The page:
|Title||The power of information for targeting cost-effective conservation investments in multifunctional farmlands|
|Publication Type||Journal Article|
|Year of Publication||2011|
|Authors||Stoms, DM, Kreitler, J, Davis, FW|
|Journal||Environmental Modelling & Software|
|Keywords||spatial targeting farmland preservation marginal value benefits costs Great Central Valley California threats additionality ecosystem services urban growth management|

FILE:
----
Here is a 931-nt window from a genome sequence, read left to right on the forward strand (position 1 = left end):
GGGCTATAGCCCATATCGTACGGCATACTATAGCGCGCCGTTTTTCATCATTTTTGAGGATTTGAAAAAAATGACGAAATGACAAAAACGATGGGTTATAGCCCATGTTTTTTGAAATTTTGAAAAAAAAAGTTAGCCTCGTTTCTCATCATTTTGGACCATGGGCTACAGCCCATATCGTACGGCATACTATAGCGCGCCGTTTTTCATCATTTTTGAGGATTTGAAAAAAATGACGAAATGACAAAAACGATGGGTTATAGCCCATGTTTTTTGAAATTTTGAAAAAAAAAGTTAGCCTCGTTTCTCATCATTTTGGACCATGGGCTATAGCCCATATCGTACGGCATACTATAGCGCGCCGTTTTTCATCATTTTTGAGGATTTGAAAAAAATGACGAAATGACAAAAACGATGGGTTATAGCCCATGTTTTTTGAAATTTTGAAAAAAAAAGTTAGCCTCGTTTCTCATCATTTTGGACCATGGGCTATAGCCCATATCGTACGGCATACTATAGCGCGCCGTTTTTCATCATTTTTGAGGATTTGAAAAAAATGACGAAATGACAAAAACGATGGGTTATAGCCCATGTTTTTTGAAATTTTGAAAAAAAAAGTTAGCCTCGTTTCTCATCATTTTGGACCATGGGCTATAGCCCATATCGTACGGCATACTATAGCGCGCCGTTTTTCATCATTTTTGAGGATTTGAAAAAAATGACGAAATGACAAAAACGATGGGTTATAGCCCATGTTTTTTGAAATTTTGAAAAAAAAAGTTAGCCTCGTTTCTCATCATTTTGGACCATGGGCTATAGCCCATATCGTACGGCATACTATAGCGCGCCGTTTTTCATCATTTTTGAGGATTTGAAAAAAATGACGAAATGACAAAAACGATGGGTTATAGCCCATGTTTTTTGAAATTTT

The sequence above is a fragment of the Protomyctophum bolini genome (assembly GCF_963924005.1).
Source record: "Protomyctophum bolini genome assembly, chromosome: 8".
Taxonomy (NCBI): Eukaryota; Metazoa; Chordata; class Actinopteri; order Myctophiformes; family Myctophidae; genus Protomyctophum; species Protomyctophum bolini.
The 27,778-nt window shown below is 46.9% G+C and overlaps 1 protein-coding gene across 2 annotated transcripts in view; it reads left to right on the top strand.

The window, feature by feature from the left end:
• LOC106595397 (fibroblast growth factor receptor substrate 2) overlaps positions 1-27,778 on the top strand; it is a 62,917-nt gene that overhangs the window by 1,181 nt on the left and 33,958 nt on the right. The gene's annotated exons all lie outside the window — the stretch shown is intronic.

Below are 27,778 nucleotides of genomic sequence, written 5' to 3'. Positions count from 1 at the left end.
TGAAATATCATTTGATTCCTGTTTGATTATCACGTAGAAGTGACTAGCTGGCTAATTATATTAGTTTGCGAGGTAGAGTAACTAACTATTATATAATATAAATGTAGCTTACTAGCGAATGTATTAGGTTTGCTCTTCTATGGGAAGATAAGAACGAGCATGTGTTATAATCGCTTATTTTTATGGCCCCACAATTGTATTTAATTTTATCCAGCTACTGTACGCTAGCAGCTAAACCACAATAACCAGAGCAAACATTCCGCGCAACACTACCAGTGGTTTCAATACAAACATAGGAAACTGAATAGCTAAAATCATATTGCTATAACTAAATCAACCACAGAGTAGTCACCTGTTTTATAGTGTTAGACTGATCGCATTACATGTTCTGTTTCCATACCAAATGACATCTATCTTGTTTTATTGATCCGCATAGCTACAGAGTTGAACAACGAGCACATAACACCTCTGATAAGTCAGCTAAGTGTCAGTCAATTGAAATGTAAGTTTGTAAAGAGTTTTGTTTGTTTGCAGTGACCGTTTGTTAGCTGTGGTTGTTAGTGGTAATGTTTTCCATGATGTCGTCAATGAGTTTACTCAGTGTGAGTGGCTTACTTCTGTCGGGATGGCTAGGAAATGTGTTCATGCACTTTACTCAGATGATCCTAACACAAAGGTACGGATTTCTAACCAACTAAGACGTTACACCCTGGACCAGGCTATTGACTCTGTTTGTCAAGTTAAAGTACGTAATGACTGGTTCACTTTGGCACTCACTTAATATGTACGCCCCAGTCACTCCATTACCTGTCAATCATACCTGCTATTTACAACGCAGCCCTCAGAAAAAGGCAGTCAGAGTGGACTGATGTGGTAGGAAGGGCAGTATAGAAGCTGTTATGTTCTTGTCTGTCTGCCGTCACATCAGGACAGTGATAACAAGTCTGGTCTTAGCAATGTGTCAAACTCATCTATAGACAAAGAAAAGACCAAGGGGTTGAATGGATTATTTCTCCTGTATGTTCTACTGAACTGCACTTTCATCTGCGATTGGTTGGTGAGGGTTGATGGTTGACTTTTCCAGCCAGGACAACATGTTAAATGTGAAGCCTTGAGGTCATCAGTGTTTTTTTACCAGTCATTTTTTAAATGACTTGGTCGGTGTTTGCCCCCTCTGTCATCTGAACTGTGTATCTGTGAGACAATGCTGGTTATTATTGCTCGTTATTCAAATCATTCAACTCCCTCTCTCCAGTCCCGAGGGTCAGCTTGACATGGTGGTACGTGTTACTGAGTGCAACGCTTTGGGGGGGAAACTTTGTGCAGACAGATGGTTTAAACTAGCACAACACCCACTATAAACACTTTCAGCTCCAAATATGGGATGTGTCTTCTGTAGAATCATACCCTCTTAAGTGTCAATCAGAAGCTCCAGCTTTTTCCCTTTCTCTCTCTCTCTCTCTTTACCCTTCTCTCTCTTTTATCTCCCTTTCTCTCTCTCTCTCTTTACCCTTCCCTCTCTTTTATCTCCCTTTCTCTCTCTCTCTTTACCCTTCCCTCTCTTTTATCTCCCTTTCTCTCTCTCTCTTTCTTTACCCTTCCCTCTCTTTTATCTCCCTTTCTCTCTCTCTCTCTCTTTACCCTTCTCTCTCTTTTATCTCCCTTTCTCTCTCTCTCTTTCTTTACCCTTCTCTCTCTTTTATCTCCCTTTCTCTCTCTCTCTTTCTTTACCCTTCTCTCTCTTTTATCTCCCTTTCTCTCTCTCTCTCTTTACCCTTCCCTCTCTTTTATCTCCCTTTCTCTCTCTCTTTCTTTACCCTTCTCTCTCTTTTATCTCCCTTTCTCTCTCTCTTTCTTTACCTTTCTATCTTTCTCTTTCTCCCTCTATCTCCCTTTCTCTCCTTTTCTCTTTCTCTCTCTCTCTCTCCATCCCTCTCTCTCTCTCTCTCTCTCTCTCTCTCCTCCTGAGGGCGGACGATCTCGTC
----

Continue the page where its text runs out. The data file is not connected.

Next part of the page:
Decisions about which places to conserve are based upon the geographic heterogeneity of three types of information: public goods or benefits, their vulnerability to threats, and the costs to avert those threats. The choice of public goods depends on the mission of the conservation organization (e.g., biodiversity, open space, cultural values, or farmland). For spatial targeting of conservation at the regional scale, practitioners must estimate the values of these types of information. The quality of the estimations will vary by the primary data used, the assumptions made, and the practitioner's technical ability to analyze complex data. This paper contributes to the growing literature by presenting a systematic evaluation of effect of the quality of the estimation on the cost-effectiveness of the set of sites selected for conservation based upon those estimates. The specific case study targets farmland for preservation from urban development in California's Central Valley where a new land trust was recently established to purchase conservation easements. In one analysis, we compared the cost-effectiveness of farmland benefits using our most sophisticated estimation procedures to those that ignored costs and/or potential loss (i.e., assumed they were equal among sites). Excluding information about the potential loss of resources caused only a slight decrease in cost-effectiveness. On the other hand, ignoring cost information was extremely inefficient. The second analysis compared the performance of the sophisticated estimated to increasingly simpler estimates, such as those representative of the methods used by many American farmland preservation programs. The simplification of the estimates caused a 5- to 20-fold decline in the benefits that could be retained for a given budget. To make more cost-effective targeting strategies accessible to farmland preservation programs, we recommend that researchers develop new spatial targeting tools to overcome obstacles in data processing.